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 Advancements in social justice require several ingredients – and African-Americans are certainly familiar with the basics by virtue of our history: faith, leadership, moral courage.  Certainly Dr. Martin Luther King, Jr. embodied all of these.  But he also understood the importance and value of narrative, and the art of framing issues for Americans of all stripes to appreciate and engage in the civil rights movement.

 

 

 

 

 

When Dr. King declared that “injustice anywhere is a threat to justice everywhere”, he was invoking the moral high ground of an inclusive framework for the civil rights movement in America.  While the civil rights movement was principally about the plight of African-Americans, he connected our justice struggle to that of any oppressed group, anywhere across our nation and globe.  The door swung wide open for partnership and inclusion in the struggle.  It was about us, but it was also bigger and more than about us.

 

 

 

 

Narratives and frames can be deployed for negative and ill effects as well.  The politics of exclusion and demagoguery that emerged from our nation’s recent Presidential election is a painful reminder of this phenomenon.  Anti-immigrant, anti-Muslim rhetoric promoted a narrative of “exclusion” rather than “inclusion”, and has emboldened hate, white nationalist and supremacy groups in recent months – hate crimes and hate incidents are back on the rise.

 

 

 

 

 

I became smitten with the work of community health back in the mid-to-late 1980’s, as a practicing pediatrician in communities in Camden and North Philadelphia.  My wake-up call was the emergence of a truly evil and pervasive innovation: crack cocaine.  Cocaine is a highly euphoric and addictive drug, but prior to the 1980’s was generally too expensive for residents in low income communities to purchase – one needed at least $100 in cash flow to purchase the powdered form.  When “Crack” burst upon the scene in 1984, suddenly folks with limited incomes and poor cash flow could purchase cocaine – Crack could be found and purchased on street corners for as little as five bucks.  This highly addictive drug provided 20 minutes of well-being and euphoria for oppressed, depressed, marginalized, and struggling individuals --  people lacking hope.  It proved that the absence of hope, in fact, could be lethal.

 

The Crack cocaine epidemic was utterly devastating in its speed and in its reach.  It swept across urban America, leaving wreakage and chaos in black families and communities in its wake.  Rates of property crimes, sexually transmitted diseases, child abuse, premature births (known as “crack babies”), domestic violence, gun violence and gang violence all exploded.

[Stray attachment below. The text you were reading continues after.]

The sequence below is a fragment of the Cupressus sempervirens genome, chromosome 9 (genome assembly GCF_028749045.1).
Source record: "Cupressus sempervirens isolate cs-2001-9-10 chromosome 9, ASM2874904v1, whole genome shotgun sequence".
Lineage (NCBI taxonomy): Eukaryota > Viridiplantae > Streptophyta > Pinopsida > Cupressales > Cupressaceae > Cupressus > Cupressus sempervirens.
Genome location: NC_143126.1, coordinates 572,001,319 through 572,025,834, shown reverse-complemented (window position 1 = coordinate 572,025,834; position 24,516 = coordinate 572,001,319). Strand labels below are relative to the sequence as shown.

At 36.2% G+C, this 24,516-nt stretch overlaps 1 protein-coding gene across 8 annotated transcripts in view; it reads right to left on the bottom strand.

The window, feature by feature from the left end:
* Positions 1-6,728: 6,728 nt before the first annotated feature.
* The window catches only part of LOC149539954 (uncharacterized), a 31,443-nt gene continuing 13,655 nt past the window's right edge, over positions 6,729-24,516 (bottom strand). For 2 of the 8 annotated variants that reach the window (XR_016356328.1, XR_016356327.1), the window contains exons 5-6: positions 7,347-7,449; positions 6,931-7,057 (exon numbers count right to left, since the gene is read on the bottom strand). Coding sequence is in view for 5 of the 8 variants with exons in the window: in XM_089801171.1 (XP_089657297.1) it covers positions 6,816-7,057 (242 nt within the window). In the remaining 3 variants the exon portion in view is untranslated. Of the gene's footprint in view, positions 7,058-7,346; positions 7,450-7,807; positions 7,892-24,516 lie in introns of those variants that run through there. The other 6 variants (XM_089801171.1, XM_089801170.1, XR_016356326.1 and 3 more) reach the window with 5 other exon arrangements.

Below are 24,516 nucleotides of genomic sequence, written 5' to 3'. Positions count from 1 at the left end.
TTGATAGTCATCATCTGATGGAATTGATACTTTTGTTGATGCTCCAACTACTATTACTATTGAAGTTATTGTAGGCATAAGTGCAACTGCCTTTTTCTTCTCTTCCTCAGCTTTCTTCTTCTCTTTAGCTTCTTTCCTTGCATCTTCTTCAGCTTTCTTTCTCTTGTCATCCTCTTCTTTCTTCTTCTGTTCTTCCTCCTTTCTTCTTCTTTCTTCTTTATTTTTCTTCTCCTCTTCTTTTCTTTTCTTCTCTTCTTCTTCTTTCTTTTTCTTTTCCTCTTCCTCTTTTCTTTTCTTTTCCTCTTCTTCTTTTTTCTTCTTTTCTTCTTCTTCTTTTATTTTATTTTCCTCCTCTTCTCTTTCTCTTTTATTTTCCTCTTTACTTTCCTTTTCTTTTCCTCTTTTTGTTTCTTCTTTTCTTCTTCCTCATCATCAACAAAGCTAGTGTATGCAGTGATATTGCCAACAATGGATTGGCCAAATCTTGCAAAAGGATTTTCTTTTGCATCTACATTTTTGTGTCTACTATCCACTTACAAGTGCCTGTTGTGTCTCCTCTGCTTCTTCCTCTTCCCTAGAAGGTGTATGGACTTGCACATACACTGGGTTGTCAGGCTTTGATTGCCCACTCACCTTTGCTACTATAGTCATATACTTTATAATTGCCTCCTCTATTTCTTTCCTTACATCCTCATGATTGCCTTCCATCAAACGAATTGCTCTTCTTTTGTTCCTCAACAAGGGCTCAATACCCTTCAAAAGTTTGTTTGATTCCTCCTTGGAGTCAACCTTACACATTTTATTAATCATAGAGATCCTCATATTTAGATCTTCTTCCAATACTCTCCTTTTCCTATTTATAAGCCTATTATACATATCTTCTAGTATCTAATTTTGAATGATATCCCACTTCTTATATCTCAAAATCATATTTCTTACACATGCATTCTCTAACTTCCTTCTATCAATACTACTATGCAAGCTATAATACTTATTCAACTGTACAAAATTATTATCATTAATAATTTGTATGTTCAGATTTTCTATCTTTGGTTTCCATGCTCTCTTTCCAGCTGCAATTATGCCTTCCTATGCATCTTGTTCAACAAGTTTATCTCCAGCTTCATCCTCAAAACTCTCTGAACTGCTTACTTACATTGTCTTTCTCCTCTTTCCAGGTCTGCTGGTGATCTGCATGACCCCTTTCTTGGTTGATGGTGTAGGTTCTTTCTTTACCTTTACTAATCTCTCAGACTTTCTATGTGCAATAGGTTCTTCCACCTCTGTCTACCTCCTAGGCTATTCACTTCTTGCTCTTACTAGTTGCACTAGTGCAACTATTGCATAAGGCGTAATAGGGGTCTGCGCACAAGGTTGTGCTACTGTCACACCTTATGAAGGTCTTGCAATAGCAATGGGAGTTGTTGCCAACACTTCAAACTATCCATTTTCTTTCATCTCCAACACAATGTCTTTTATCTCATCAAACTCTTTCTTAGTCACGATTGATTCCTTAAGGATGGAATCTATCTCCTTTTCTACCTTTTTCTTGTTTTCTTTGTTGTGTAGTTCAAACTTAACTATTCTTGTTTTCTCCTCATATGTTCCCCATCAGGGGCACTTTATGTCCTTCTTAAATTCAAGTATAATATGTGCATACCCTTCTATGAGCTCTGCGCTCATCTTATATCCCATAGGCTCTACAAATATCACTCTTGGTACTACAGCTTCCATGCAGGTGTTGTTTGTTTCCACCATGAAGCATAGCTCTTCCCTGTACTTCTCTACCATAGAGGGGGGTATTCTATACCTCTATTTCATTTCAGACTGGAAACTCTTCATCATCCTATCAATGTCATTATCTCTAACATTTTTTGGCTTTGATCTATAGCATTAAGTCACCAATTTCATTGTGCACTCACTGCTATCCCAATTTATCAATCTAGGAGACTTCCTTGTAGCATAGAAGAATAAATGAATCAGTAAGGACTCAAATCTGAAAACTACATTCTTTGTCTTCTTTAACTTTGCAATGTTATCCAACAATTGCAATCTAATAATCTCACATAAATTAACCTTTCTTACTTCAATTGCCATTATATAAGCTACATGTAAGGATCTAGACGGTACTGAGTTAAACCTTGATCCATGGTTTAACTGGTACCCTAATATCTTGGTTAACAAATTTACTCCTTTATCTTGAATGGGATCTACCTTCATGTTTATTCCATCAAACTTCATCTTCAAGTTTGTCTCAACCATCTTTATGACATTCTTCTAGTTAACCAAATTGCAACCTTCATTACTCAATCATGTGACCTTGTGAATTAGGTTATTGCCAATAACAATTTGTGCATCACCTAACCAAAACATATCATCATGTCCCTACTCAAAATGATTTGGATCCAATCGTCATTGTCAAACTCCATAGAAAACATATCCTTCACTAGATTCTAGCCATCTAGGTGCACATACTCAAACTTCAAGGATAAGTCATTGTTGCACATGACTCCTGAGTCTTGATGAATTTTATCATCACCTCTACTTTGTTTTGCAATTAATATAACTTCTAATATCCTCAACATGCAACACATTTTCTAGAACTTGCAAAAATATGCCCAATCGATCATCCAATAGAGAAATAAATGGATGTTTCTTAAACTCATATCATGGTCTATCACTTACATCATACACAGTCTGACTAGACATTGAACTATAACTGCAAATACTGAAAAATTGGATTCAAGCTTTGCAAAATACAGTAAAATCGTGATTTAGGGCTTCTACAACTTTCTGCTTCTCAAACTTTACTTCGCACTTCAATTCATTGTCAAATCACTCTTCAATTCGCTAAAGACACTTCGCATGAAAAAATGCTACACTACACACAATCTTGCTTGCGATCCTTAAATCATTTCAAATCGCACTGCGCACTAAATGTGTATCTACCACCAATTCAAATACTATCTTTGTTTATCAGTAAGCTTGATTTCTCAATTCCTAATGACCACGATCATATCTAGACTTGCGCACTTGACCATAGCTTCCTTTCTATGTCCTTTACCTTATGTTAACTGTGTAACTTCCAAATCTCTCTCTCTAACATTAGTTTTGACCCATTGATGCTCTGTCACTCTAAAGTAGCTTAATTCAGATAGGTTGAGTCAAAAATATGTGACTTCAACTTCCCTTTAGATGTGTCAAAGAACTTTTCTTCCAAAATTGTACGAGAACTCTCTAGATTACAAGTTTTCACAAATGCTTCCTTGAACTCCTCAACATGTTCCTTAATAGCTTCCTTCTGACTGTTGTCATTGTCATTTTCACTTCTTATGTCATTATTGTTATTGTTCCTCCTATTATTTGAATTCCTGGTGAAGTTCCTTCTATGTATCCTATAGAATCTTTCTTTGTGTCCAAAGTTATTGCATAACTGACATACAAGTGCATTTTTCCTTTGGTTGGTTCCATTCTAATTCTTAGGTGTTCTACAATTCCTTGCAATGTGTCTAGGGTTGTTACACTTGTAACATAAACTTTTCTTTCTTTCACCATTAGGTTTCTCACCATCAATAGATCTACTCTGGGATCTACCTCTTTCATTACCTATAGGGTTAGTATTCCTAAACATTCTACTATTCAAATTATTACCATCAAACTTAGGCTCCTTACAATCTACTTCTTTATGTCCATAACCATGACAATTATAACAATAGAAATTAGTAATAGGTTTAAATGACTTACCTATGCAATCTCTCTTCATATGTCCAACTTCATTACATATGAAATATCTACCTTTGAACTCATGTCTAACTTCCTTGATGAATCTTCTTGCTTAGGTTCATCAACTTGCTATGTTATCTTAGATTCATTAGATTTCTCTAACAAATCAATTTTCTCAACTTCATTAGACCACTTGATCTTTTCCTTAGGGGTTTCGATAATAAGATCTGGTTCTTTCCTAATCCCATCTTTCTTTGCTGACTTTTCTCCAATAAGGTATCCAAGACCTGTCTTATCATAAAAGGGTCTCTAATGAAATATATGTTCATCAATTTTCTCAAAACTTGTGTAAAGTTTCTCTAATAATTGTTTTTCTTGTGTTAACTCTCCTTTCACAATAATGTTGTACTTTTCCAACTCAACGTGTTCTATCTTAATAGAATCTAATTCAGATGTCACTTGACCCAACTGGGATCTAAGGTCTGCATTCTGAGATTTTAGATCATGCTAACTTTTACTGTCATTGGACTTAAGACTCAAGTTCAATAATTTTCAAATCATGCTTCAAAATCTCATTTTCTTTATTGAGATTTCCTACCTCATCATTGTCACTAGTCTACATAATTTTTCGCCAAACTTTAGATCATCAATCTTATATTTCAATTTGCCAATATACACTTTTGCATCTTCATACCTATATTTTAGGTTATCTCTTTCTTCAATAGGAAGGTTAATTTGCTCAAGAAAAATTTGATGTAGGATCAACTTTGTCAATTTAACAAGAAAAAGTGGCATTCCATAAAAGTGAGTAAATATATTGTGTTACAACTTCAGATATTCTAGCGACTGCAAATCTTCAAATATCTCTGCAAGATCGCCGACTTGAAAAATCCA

As if the effects of crack cocaine weren’t bad enough, our nation’s response was nearly as harmful, and certainly more enduring.  The crack epidemic led to a new criminal justice and public safety narrative called “Three Strikes and You’re Out.”  It was a punishment and incarceration narrative, that quickly evolved from bumper-sticker to all manner of federal, state, and local policy changes in sentencing for drug-related crime use.   Well-chronicled in Michelle Alexander’s terrific book, The New Jim Crow, the legacy of racism was joined at the hip with the criminal justice system – all under the guise of effective Public Safety.

 

 

As a practicing pediatrician serving inner-city low income families at the height of the crack epidemic, I was equal parts mortified and outraged.  The nation’s response to the medical-health epidemic of crack addiction was to criminalize it.  Instead of a substantial increase in access to community mental health and drug treatment services, our nation built jails.   Dollars for prison construction climbed upwards in public budgets, as community organizations providing prevention services and youth supports pinched pennies.  They still do – ask any executive director of a youth-serving organization in Watts or Inglewood.

 

 

 

 

The punishment narrative spilled over into our nation’s public education system, as “Zero Tolerance” policies in schools exploded, following in the glide path set by Three Strikes and You’re Out.  Black and brown boys, in particular, experienced a more than 300% increase in school suspensions at the very same time that our nation’s prison population increased by more than 400%.  Message to our young men and women of color in our schools: we don’t want you here if you act out.

 

Police departments and the LAPD now find themselves in a peculiar and uncomfortable position, with a crisis of legitimacy found in many urban communities across the nation.  The narrative and punitive policies of Three Strikes and You’re Out and a voracious school-to-prison pipeline leaves police departments perceived by many in our community as part of the problem.  Add in the occasional tragic police shooting of unarmed African-American males, and we have the necessary ingredients of deep and profound civic and community distrust.